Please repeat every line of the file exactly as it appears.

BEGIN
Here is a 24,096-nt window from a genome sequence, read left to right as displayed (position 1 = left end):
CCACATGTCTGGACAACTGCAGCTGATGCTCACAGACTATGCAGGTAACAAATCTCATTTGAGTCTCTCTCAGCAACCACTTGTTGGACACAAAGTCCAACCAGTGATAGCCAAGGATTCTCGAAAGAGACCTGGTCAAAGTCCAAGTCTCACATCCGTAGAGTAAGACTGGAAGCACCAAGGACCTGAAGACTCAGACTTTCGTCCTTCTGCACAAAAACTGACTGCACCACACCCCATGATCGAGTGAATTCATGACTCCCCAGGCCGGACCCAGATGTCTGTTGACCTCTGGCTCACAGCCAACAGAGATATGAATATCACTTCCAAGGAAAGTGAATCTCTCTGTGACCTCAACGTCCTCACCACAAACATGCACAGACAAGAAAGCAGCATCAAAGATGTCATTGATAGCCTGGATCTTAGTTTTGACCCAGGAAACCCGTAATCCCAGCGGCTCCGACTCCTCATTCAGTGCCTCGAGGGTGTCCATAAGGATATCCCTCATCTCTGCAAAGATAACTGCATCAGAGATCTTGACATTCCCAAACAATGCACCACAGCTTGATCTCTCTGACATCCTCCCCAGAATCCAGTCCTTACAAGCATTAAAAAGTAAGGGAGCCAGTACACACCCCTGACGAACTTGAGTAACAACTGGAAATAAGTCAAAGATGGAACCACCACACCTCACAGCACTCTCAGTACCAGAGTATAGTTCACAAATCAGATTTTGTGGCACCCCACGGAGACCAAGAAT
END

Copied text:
Here is a 24,096-nt window from a genome sequence, read left to right as displayed (position 1 = left end):
CCACATGTCTGGACAACTGCAGCTGATGCTCACAGACTATGCAGGTAACAAATCTCATTTGAGTCTCTCTCAGCAACCACTTGTTGGACACAAAGTCCAACCAGTGATAGCCAAGGATTCTCGAAAGAGACCTGGTCAAAGTCCAAGTCTCACATCCGTAGAGTAAGACTGGAAGCACCAAGGACCTGAAGACTCAGACTTTCGTCCTTCTGCACAAAAACTGACTGCACCACACCCCATGATCGAGTGAATTCATGACTCCCCAGGCCGGACCCAGATGTCTGTTGACCTCTGGCTCACAGCCAACAGAGATATGAATATCACTTCCAAGGAAAGTGAATCTCTCTGTGACCTCAACGTCCTCACCACAAACATGCACAGACAAGAAAGCAGCATCAAAGATGTCATTGATAGCCTGGATCTTAGTTTTGACCCAGGAAACCCGTAATCCCAGCGGCTCCGACTCCTCATTCAGTGCCTCGAGGGTGTCCATAAGGATATCCCTCATCTCTGCAAAGATAACTGCATCAGAGATCTTGACATTCCCAAACAATGCACCACAGCTTGATCTCTCTGACATCCTCCCCAGAATCCAGTCCTTACAAGCATTAAAAAGTAAGGGAGCCAGTACACACCCCTGACGAACTTGAGTAACAACTGGAAATAAGTCAAAGATGGAACCACCACACCTCACAGCACTCTCAGTACCAGAGTATAGTTCACAAATCAGATTTTGTGGCACCCCACGGAGACCAAGAAT